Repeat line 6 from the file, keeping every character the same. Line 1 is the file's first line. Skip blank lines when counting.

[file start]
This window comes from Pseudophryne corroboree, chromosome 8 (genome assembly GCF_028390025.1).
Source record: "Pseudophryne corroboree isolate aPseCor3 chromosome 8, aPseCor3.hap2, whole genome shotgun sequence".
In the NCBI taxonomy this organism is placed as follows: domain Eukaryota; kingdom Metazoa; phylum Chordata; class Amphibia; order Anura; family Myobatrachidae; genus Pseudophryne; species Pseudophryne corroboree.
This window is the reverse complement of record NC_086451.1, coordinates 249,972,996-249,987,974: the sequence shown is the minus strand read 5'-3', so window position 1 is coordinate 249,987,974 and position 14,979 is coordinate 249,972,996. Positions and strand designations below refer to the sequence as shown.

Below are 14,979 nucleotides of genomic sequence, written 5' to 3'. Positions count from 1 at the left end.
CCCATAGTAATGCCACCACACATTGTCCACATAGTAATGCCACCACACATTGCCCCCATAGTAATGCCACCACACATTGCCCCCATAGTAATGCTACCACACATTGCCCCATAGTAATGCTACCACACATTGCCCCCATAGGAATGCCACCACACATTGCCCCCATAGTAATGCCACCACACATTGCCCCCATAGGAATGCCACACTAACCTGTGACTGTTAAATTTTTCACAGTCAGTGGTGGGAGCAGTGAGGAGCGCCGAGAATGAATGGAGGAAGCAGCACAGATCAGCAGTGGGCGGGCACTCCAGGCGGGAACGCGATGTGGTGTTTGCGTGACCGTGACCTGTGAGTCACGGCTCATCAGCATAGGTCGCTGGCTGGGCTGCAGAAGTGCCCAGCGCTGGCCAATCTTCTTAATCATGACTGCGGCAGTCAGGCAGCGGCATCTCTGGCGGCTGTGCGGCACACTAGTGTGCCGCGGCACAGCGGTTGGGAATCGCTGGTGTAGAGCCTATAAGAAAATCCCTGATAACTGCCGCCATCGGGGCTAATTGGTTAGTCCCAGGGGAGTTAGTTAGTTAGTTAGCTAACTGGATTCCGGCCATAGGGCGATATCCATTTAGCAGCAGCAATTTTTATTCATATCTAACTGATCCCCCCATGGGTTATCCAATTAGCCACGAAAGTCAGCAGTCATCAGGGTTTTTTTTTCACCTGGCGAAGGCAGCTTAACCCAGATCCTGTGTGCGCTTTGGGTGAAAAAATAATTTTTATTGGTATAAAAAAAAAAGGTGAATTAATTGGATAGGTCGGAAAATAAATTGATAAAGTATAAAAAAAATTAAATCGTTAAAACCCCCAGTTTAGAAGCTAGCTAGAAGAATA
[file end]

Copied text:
CCCATAGTAATGCCACCACACATTGTCCACATAGTAATGCCACCACACATTGCCCCCATAGTAATGCCACCACACATTGCCCCCATAGTAATGCTACCACACATTGCCCCATAGTAATGCTACCACACATTGCCCCCATAGGAATGCCACCACACATTGCCCCCATAGTAATGCCACCACACATTGCCCCCATAGGAATGCCACACTAACCTGTGACTGTTAAATTTTTCACAGTCAGTGGTGGGAGCAGTGAGGAGCGCCGAGAATGAATGGAGGAAGCAGCACAGATCAGCAGTGGGCGGGCACTCCAGGCGGGAACGCGATGTGGTGTTTGCGTGACCGTGACCTGTGAGTCACGGCTCATCAGCATAGGTCGCTGGCTGGGCTGCAGAAGTGCCCAGCGCTGGCCAATCTTCTTAATCATGACTGCGGCAGTCAGGCAGCGGCATCTCTGGCGGCTGTGCGGCACACTAGTGTGCCGCGGCACAGCGGTTGGGAATCGCTGGTGTAGAGCCTATAAGAAAATCCCTGATAACTGCCGCCATCGGGGCTAATTGGTTAGTCCCAGGGGAGTTAGTTAGTTAGTTAGCTAACTGGATTCCGGCCATAGGGCGATATCCATTTAGCAGCAGCAATTTTTATTCATATCTAACTGATCCCCCCATGGGTTATCCAATTAGCCACGAAAGTCAGCAGTCATCAGGGTTTTTTTTTCACCTGGCGAAGGCAGCTTAACCCAGATCCTGTGTGCGCTTTGGGTGAAAAAATAATTTTTATTGGTATAAAAAAAAAAGGTGAATTAATTGGATAGGTCGGAAAATAAATTGATAAAGTATAAAAAAAATTAAATCGTTAAAACCCCCAGTTTAGAAGCTAGCTAGAAGAATA